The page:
In wartime, extreme measures crashing the plane or ditching into the sea might have been expected. The plane carried life rafts and its crews are trained to survive such landings. But even though some military officers are grumbling that the spy plane never should have landed on Chinese soil, most military officers interviewed in recent days think the EP-3 crew made the right choice. "That plane can fly back to Japan on three [of its four] engines," a senior Navy officer said. "So it had to be pretty damaged to limp to Hainan. You have to give the crew credit for saving 24 lives."
Once the crew realized it was going to land in China, it began implementing its classified destruction plan, which parcels out the plane's most sensitive gear for erasure or destruction by individual crew members.
Some of the steps, such as erasing computer memory units that recorded the day's mission, are relatively simple. Others shredding the computer floppy disks containing various encryption codes are more complicated. The most sophisticated gear various eavesdropping and cryptographic code machines could be kept from prying eyes by smashing it with hammers and hatchets aboard the aircraft. Or it may have been pushed out of the plane's cargo door in weighted bags, in sort of a "Sailors Meet the Sopranos" moment, while still over the ocean, Navy officials say. Additional papers and tapes could have been destroyed, probably after the plane was on the ground, by stuffing them into special containers and then detonating special destructive grenades inside them.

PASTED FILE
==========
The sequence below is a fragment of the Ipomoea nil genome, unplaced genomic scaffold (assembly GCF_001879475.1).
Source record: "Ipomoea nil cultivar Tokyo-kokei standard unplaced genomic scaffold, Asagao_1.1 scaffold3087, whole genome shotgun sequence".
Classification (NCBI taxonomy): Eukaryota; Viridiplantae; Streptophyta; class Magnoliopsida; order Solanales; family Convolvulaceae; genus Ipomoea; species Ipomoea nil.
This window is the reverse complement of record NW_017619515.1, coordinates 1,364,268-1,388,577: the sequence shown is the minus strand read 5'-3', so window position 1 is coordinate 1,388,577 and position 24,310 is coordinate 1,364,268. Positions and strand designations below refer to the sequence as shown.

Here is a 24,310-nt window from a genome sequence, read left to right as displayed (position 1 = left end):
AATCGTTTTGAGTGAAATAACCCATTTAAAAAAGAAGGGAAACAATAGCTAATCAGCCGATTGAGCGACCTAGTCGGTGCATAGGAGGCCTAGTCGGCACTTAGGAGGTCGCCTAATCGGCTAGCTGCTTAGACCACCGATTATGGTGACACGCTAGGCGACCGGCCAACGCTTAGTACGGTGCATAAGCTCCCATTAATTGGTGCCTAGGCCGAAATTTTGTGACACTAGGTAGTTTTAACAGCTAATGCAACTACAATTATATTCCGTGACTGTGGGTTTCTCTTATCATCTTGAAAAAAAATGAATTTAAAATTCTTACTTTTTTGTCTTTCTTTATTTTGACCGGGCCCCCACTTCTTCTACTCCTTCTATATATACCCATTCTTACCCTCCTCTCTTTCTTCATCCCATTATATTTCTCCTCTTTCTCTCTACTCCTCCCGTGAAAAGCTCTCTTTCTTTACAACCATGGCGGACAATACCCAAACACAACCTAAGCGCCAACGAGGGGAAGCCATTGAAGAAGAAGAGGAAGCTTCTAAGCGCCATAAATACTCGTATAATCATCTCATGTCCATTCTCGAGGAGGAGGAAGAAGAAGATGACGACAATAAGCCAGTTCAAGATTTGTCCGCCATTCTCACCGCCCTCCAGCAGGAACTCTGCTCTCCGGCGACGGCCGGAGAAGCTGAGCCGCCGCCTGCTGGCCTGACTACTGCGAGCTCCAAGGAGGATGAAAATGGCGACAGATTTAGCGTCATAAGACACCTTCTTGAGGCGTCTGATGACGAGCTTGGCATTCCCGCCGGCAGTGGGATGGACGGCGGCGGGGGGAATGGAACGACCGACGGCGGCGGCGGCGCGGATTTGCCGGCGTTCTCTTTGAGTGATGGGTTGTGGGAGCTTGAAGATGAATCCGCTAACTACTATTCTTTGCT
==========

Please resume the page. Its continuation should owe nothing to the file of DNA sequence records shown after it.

The crew should have had sufficient time to perform such tasks: Armed Chinese troops didn't come aboard the plane until about a half an hour after the plane landed, some 90 minutes after the midair collision, Pentagon officials estimate. But now, with much of the gear destroyed but the crew's memories and knowledge intact, comes the next chapter. U.S. military personnel are instructed only to reveal their name, rank and serial number to interrogators, and Pentagon officials doubt the Chinese have asked for any more than that.